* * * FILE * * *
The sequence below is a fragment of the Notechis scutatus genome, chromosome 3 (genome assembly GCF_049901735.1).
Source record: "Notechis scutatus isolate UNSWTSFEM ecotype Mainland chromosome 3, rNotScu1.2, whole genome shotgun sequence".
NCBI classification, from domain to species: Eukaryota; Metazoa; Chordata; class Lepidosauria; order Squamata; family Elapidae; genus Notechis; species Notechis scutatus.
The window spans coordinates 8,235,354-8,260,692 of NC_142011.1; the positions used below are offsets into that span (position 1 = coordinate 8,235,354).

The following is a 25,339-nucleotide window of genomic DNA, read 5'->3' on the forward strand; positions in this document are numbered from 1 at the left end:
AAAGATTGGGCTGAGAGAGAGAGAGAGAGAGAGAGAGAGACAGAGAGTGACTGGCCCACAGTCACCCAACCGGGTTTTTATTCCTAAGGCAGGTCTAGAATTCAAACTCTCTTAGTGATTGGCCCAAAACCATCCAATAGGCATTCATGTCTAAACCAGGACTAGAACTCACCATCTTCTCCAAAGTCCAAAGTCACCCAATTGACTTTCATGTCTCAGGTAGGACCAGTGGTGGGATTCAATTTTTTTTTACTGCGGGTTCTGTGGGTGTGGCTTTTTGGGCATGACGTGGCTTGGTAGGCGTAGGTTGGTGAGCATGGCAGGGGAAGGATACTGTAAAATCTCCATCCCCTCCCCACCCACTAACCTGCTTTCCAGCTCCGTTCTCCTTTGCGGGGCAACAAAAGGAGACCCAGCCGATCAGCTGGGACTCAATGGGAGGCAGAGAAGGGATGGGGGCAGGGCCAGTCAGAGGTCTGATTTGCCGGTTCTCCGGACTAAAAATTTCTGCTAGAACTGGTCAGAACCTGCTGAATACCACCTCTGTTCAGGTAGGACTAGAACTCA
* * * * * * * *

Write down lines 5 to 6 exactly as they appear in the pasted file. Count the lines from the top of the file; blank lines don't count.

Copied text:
The following is a 25,339-nucleotide window of genomic DNA, read 5'->3' on the forward strand; positions in this document are numbered from 1 at the left end:
AAAGATTGGGCTGAGAGAGAGAGAGAGAGAGAGAGAGAGACAGAGAGTGACTGGCCCACAGTCACCCAACCGGGTTTTTATTCCTAAGGCAGGTCTAGAATTCAAACTCTCTTAGTGATTGGCCCAAAACCATCCAATAGGCATTCATGTCTAAACCAGGACTAGAACTCACCATCTTCTCCAAAGTCCAAAGTCACCCAATTGACTTTCATGTCTCAGGTAGGACCAGTGGTGGGATTCAATTTTTTTTTACTGCGGGTTCTGTGGGTGTGGCTTTTTGGGCATGACGTGGCTTGGTAGGCGTAGGTTGGTGAGCATGGCAGGGGAAGGATACTGTAAAATCTCCATCCCCTCCCCACCCACTAACCTGCTTTCCAGCTCCGTTCTCCTTTGCGGGGCAACAAAAGGAGACCCAGCCGATCAGCTGGGACTCAATGGGAGGCAGAGAAGGGATGGGGGCAGGGCCAGTCAGAGGTCTGATTTGCCGGTTCTCCGGACTAAAAATTTCTGCTAGAACTGGTCAGAACCTGCTGAATACCACCTCTGTTCAGGTAGGACTAGAACTCA